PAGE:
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How would you 30%-dither a 8x9 pixels tileable rectangle?

So far I have something like this:
⬛⬜⬜⬛⬜⬜⬛⬜⬜
⬜⬛⬜⬜⬛⬜⬜⬛⬜
⬜⬜⬛⬜⬜⬛⬜⬜⬛
⬛⬜⬜⬛⬜⬜⬛⬜⬜
⬜⬛⬜⬜⬛⬜⬜⬛⬜
⬛⬜⬜⬛⬜⬜⬛⬜⬜
⬜⬜⬛⬜⬜⬛⬜⬜⬛
⬜⬛⬜⬜⬛⬜⬜⬛⬜

Any other ideas?

In the end I went with a slightly flatter 8x10 pixels and a 25%-dither.

@deshipu isn't the very point of dithering to avoid patterns exactly like the one you posted?

@deshipu if by "tileable" you mean you're going to copy-paste the same pattern across a large surface, I think the problem as stated has no good solutions. No matter what you put on the rectangle, tiling will create some kind of pattern.

I think you need to be able to dither "globally" - replacing random 30% of the pixels, but allowing individual rectangles to each have slightly more or less than 30% pixels flipped.

The above is applicable only if I guessed the problem you're solving correctly.

@deshipu I wonder if going the other direction from 33% (e.g. 50%) wouldn’t work better due to nonlinearity of perception. Assuming the goal is to get four perceptually evenly spaced levels of gray. But choose whatever looks good on your display.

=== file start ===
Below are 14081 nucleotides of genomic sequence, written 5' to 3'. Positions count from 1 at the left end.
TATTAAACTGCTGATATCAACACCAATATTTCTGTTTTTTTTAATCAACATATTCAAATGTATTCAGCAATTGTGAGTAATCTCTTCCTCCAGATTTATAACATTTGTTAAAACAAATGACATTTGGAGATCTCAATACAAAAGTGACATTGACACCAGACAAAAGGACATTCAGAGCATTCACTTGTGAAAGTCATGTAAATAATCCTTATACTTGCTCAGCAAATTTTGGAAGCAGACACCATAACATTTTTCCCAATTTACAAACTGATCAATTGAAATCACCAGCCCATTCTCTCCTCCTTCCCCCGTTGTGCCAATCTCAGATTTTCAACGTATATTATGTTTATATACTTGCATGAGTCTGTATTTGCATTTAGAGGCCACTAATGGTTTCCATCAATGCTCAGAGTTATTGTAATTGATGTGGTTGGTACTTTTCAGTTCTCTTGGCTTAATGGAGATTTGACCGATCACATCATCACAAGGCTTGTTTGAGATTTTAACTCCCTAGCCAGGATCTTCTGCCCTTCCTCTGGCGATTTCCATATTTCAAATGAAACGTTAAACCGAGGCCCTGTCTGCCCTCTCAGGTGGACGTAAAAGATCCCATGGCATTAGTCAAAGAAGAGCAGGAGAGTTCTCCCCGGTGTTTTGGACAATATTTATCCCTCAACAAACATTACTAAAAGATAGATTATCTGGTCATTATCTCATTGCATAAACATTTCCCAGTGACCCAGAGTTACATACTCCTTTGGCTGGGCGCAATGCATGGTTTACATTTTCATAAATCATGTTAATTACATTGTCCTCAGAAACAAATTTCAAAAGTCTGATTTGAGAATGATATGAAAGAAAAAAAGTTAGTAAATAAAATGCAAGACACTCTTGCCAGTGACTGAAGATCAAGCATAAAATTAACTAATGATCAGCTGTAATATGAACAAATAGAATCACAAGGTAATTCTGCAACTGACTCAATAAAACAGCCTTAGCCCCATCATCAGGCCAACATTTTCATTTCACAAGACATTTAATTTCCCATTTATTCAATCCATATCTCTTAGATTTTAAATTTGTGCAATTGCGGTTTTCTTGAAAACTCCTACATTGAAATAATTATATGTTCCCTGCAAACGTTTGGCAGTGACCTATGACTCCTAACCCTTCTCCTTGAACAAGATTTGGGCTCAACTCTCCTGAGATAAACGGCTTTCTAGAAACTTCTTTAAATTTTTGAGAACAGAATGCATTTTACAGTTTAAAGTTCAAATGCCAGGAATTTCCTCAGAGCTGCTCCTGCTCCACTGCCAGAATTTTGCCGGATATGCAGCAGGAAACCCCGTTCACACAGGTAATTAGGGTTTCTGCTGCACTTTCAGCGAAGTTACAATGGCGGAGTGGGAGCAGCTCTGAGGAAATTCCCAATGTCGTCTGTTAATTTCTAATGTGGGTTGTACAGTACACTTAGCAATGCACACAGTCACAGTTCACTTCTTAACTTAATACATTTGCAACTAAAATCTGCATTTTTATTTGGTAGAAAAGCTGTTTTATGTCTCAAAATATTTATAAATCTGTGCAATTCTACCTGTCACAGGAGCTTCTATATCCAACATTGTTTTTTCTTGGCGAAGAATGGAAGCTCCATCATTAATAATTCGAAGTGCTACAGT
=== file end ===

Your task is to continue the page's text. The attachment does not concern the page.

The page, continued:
@isziaui Well, I need 4 levels, 0% and 100%, and then I have 25% and 75% (the 25% but negative). 50% would leave me with one level short.

@deshipu I was thinking something like 0%, 50%, 87.5%, 100% (percentages of black). Assuming gamma 2.2, that would give you “brightnesses” of [1, .5, .125, 0].^(1/2.2) = [1, .73, .39, 0]. (No idea if a power law is a good model here. The power law comes from CRT response but it happens to more or less match perception.)

@isziaui I can't upload photos right now, due to muskxodus, but looking at the LCD screen I'm using, if I changed anything, it would be the other way around: 0%, 25%, 50%, 100%, maybe. The black is pretty dark.

@deshipu @isziaui looks good, but imo the colors are not important after the bricks are placed? so you could just have e.g outline and filled, too

@piggo @isziaui well, tetris is only one of the games on this, other games need more than outlines

@deshipu You’re right, this looks best. It’s probably the shadow of the pixels that causes a kind of “dot gain”, reversing the nonlinearity, that I didn’t take into account.

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